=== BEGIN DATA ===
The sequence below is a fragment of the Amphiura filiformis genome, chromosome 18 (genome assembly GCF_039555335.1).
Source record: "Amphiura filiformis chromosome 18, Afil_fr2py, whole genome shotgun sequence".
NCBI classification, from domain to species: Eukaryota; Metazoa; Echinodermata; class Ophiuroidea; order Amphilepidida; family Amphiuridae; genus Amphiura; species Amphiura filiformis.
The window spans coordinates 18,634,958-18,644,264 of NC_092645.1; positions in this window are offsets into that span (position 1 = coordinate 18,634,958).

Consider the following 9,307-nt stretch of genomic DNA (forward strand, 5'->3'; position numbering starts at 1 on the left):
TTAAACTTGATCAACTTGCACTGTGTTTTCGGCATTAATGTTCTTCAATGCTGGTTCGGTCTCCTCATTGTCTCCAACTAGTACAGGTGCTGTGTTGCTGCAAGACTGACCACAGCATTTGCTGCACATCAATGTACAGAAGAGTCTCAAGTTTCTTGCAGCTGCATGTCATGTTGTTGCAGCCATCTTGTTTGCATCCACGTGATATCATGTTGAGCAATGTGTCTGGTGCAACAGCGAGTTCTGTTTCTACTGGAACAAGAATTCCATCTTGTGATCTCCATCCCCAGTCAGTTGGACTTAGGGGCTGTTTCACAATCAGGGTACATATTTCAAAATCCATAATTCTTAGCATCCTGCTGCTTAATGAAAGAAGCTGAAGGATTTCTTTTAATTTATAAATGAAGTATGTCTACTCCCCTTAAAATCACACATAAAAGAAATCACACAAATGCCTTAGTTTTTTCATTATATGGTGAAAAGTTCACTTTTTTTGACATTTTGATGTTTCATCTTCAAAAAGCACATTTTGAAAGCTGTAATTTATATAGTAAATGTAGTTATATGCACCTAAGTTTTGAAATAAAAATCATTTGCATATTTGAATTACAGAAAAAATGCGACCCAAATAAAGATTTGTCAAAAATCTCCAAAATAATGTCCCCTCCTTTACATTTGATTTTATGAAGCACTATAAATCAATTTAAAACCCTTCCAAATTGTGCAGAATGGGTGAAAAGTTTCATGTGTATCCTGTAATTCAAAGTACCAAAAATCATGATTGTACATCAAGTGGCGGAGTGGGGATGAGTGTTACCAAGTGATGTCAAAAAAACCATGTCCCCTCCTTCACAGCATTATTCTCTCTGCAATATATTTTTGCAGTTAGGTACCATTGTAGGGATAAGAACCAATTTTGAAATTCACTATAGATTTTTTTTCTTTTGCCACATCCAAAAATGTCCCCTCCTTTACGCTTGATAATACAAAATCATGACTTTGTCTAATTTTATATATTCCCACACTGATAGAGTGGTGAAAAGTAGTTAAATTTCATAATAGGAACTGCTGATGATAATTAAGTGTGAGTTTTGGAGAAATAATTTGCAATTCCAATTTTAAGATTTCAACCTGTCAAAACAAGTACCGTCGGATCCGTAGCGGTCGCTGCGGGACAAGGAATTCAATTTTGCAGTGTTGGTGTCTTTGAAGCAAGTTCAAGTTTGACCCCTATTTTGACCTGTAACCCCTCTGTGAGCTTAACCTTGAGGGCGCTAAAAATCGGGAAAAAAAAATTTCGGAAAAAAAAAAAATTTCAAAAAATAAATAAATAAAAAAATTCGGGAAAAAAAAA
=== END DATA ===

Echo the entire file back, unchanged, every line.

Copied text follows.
The sequence below is a fragment of the Amphiura filiformis genome, chromosome 18 (genome assembly GCF_039555335.1).
Source record: "Amphiura filiformis chromosome 18, Afil_fr2py, whole genome shotgun sequence".
NCBI classification, from domain to species: Eukaryota; Metazoa; Echinodermata; class Ophiuroidea; order Amphilepidida; family Amphiuridae; genus Amphiura; species Amphiura filiformis.
The window spans coordinates 18,634,958-18,644,264 of NC_092645.1; positions in this window are offsets into that span (position 1 = coordinate 18,634,958).

Consider the following 9,307-nt stretch of genomic DNA (forward strand, 5'->3'; position numbering starts at 1 on the left):
TTAAACTTGATCAACTTGCACTGTGTTTTCGGCATTAATGTTCTTCAATGCTGGTTCGGTCTCCTCATTGTCTCCAACTAGTACAGGTGCTGTGTTGCTGCAAGACTGACCACAGCATTTGCTGCACATCAATGTACAGAAGAGTCTCAAGTTTCTTGCAGCTGCATGTCATGTTGTTGCAGCCATCTTGTTTGCATCCACGTGATATCATGTTGAGCAATGTGTCTGGTGCAACAGCGAGTTCTGTTTCTACTGGAACAAGAATTCCATCTTGTGATCTCCATCCCCAGTCAGTTGGACTTAGGGGCTGTTTCACAATCAGGGTACATATTTCAAAATCCATAATTCTTAGCATCCTGCTGCTTAATGAAAGAAGCTGAAGGATTTCTTTTAATTTATAAATGAAGTATGTCTACTCCCCTTAAAATCACACATAAAAGAAATCACACAAATGCCTTAGTTTTTTCATTATATGGTGAAAAGTTCACTTTTTTTGACATTTTGATGTTTCATCTTCAAAAAGCACATTTTGAAAGCTGTAATTTATATAGTAAATGTAGTTATATGCACCTAAGTTTTGAAATAAAAATCATTTGCATATTTGAATTACAGAAAAAATGCGACCCAAATAAAGATTTGTCAAAAATCTCCAAAATAATGTCCCCTCCTTTACATTTGATTTTATGAAGCACTATAAATCAATTTAAAACCCTTCCAAATTGTGCAGAATGGGTGAAAAGTTTCATGTGTATCCTGTAATTCAAAGTACCAAAAATCATGATTGTACATCAAGTGGCGGAGTGGGGATGAGTGTTACCAAGTGATGTCAAAAAAACCATGTCCCCTCCTTCACAGCATTATTCTCTCTGCAATATATTTTTGCAGTTAGGTACCATTGTAGGGATAAGAACCAATTTTGAAATTCACTATAGATTTTTTTTCTTTTGCCACATCCAAAAATGTCCCCTCCTTTACGCTTGATAATACAAAATCATGACTTTGTCTAATTTTATATATTCCCACACTGATAGAGTGGTGAAAAGTAGTTAAATTTCATAATAGGAACTGCTGATGATAATTAAGTGTGAGTTTTGGAGAAATAATTTGCAATTCCAATTTTAAGATTTCAACCTGTCAAAACAAGTACCGTCGGATCCGTAGCGGTCGCTGCGGGACAAGGAATTCAATTTTGCAGTGTTGGTGTCTTTGAAGCAAGTTCAAGTTTGACCCCTATTTTGACCTGTAACCCCTCTGTGAGCTTAACCTTGAGGGCGCTAAAAATCGGGAAAAAAAAATTTCGGAAAAAAAAAAAATTTCAAAAAATAAATAAATAAAAAAATTCGGGAAAAAAAAA